......a) Define the problem
......b) Gather the data
......c) List or create possible solutions
......d) Test the planned solutions
......e) Select the best planned solution
......f) Implement the chosen plan (We related problems with implementation to “ballistic behaviour” as described in Dietrich Dorner’s "The Logic of Failure".) f) Check how well the solution went and try to learn from that. (We added this step so that the problem solver can time-bind.)

ii) The second Horseman of Problem Solving is Recidivism (relapsing into a previous solution) and Cognitive Dissonance (anxiety resulting from inconsistencies between one's beliefs and one's actions or other beliefs). (The overall effect of these two is similar to paralysis by analysis.) Here a problem solving method is used, but the decision maker faces so much cognitive dissonance or anxiety at each stage that they find it difficult to select between solutions. They may change solutions back and forth resulting in absolutely nothing being accomplished. We related this to the GS formulation that the “Map is not all of the territory” and that perfectionism can be very counterproductive at times.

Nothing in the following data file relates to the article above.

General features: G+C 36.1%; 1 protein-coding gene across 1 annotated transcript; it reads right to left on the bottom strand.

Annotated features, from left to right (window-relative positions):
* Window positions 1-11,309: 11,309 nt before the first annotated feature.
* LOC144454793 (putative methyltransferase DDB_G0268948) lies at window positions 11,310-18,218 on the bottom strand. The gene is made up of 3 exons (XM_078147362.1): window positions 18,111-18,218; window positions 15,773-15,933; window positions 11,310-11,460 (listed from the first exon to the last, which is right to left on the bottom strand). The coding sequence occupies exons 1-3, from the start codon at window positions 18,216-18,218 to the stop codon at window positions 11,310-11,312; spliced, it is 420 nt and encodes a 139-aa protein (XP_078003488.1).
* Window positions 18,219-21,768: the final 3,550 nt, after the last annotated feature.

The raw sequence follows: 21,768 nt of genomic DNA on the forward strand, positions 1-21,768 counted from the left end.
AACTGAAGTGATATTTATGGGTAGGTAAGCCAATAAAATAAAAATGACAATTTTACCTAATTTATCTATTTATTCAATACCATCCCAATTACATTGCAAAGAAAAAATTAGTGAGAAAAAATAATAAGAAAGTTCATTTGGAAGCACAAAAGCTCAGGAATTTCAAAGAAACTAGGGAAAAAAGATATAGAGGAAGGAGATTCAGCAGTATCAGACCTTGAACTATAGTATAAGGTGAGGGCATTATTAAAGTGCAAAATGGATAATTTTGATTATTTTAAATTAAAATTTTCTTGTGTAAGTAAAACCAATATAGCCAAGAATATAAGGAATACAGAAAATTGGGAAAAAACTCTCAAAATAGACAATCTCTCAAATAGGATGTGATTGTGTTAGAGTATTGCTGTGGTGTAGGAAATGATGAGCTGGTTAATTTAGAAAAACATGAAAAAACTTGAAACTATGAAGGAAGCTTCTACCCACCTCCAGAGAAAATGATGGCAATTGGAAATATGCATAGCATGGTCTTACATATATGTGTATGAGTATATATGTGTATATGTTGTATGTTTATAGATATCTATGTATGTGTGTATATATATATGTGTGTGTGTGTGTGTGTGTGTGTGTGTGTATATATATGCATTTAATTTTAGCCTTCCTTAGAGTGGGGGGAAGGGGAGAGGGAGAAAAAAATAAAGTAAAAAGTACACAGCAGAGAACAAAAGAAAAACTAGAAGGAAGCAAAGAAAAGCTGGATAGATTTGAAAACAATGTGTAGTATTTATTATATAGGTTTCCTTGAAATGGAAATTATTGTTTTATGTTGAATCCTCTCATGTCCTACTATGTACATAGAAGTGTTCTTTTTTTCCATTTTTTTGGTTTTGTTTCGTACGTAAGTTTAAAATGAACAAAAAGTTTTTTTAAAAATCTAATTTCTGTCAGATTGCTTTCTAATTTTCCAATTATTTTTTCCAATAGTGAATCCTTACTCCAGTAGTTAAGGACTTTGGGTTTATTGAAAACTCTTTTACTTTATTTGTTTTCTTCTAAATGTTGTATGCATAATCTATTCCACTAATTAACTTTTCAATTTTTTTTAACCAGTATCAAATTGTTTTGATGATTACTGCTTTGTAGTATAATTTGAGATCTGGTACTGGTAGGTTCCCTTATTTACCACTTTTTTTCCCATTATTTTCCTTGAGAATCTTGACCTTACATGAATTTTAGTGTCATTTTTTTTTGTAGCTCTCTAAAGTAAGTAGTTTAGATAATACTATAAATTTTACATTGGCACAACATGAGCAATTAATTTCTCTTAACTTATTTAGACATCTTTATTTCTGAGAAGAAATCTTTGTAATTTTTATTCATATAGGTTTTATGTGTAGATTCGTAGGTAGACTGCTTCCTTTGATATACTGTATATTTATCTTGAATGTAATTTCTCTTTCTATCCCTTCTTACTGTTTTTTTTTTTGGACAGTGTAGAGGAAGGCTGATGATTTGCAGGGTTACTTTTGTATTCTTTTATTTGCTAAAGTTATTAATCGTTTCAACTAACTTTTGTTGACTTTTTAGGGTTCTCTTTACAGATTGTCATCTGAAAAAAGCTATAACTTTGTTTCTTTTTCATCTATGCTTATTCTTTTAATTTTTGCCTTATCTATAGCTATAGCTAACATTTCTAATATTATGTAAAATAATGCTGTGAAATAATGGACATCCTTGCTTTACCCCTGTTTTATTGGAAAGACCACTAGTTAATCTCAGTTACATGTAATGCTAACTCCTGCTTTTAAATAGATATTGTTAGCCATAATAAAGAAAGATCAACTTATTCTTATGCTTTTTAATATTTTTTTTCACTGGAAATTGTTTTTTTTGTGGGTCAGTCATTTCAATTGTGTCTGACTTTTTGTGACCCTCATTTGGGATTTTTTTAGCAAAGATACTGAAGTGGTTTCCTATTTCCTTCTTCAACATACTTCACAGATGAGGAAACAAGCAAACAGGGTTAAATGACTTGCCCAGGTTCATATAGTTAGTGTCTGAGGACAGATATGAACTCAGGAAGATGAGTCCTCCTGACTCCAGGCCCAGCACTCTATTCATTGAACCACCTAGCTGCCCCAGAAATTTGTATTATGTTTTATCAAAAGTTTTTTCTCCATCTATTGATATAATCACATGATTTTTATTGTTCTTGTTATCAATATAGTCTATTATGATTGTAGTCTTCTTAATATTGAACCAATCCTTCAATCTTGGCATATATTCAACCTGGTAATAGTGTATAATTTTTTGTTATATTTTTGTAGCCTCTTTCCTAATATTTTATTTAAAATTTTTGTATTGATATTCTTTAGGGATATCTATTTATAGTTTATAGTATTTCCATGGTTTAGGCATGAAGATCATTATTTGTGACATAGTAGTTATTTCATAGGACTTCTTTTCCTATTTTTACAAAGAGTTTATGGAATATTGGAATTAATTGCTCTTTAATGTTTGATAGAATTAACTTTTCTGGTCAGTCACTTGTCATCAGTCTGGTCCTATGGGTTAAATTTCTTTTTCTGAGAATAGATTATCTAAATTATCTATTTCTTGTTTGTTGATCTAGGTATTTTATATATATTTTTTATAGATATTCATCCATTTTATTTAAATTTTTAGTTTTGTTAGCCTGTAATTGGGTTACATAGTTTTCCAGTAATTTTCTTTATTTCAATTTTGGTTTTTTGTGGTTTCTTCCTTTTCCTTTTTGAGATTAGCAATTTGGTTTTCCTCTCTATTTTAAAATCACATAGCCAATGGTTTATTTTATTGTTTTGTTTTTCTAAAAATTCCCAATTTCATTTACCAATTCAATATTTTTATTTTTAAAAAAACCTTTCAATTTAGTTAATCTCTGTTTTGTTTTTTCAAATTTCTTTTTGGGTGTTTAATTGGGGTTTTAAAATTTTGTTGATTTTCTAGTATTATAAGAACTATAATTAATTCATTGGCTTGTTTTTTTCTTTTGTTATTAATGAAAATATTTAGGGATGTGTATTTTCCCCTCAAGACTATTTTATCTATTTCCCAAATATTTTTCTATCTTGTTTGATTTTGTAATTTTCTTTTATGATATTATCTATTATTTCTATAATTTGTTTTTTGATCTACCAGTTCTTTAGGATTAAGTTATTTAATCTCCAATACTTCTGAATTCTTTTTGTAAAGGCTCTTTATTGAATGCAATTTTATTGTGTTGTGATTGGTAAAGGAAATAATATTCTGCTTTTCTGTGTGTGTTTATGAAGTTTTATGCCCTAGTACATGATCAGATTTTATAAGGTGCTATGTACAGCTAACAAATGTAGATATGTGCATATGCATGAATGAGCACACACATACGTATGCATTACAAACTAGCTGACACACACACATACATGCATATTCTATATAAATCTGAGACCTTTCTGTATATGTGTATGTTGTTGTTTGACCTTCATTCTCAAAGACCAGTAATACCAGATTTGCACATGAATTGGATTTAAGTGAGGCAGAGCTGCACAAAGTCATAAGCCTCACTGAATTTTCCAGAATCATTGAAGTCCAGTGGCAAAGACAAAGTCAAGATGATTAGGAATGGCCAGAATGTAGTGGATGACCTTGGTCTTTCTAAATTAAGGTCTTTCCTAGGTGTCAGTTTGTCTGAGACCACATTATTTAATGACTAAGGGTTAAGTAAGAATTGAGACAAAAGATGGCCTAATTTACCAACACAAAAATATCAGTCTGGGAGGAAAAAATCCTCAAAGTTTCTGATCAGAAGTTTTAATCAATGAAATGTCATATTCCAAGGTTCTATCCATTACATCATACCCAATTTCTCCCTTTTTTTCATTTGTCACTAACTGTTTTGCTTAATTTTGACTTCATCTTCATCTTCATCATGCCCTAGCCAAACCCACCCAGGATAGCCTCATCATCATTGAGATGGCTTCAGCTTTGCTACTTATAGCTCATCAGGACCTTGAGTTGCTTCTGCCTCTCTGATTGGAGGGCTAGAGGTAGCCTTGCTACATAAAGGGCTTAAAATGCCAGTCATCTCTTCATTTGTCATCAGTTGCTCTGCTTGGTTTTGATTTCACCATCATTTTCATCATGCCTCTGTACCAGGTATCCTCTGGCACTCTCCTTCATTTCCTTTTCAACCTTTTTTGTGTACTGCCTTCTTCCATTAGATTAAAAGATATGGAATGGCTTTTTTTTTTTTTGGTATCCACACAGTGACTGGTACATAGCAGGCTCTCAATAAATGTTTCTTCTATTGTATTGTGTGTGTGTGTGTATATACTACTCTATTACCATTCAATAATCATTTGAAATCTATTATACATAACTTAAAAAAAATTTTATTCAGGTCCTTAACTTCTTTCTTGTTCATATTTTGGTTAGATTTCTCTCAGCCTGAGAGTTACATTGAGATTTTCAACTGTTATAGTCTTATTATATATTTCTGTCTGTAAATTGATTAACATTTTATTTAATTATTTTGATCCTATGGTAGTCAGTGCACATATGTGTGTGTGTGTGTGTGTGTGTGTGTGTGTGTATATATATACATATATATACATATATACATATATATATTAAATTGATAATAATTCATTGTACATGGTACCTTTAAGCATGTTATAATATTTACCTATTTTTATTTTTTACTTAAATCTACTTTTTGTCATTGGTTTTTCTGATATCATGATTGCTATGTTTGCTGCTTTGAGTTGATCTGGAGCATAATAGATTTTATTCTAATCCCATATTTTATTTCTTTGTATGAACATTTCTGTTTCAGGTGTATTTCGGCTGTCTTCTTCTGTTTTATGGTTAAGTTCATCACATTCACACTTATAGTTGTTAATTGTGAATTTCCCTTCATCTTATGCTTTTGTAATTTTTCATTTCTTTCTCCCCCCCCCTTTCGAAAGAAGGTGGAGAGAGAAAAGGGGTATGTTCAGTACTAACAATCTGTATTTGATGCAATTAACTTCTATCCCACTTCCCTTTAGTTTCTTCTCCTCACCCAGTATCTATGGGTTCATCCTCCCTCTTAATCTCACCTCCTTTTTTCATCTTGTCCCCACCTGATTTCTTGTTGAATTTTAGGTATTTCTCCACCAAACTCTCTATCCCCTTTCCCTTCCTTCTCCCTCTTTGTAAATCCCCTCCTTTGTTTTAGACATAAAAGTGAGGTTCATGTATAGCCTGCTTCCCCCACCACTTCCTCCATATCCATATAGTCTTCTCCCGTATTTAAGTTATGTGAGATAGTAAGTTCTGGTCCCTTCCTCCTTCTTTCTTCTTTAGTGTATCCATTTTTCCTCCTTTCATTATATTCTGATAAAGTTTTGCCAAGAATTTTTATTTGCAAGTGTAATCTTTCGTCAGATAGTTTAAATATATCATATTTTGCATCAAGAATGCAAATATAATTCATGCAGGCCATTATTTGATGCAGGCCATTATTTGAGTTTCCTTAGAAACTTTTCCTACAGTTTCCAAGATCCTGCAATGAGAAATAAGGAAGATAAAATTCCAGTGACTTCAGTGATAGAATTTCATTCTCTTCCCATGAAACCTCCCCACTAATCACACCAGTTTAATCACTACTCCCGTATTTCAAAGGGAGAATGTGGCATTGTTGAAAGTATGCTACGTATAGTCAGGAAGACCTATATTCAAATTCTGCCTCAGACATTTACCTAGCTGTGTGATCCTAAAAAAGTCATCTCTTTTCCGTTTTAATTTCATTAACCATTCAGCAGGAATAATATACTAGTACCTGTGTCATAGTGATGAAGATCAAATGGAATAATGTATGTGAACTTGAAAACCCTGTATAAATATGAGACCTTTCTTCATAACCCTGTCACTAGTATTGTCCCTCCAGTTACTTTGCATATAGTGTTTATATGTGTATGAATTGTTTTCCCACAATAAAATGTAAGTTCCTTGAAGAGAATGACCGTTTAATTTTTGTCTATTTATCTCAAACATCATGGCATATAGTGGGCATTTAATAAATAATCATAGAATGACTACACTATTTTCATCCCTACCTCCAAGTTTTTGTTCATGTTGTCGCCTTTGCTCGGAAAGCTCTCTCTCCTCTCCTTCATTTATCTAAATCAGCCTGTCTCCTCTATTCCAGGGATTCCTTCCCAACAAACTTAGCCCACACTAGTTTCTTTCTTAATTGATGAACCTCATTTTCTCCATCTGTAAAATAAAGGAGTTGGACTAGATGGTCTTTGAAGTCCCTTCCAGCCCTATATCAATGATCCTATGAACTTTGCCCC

iii) The third Horseman of Problem Solving is Problem Solving Creep. One sort of problem creep lets the problem scope or goal get bigger and bigger. Another sort lets their planned solution continue to grow until the solution may actually deviate from solving the original problem and may actually make it worse.

iv) The fourth Horseman of Problem Solving is Avoidance. I.e. Problem solvers avoid tackling their problems all together. They may become afraid to fail or make mistakes. This can lead to procrastination. The suggested solution was to produce something non perfect, then improve on it.

v) Recommendations for avoiding the Four Horsemen. View problem solving as a continuous process. Avoid letting the successes of the past cause of our current failures. I.e. we get fixated on past successes and fail to see that things have changed. (We gave some examples like when the PC came out. And we related this to the GS formulation of dating.) Note: you need to determine when change is necessary for better outcomes and not simply change for itself. (I.e. watch out for “the new broom sweeps clean” leadership stereotype.)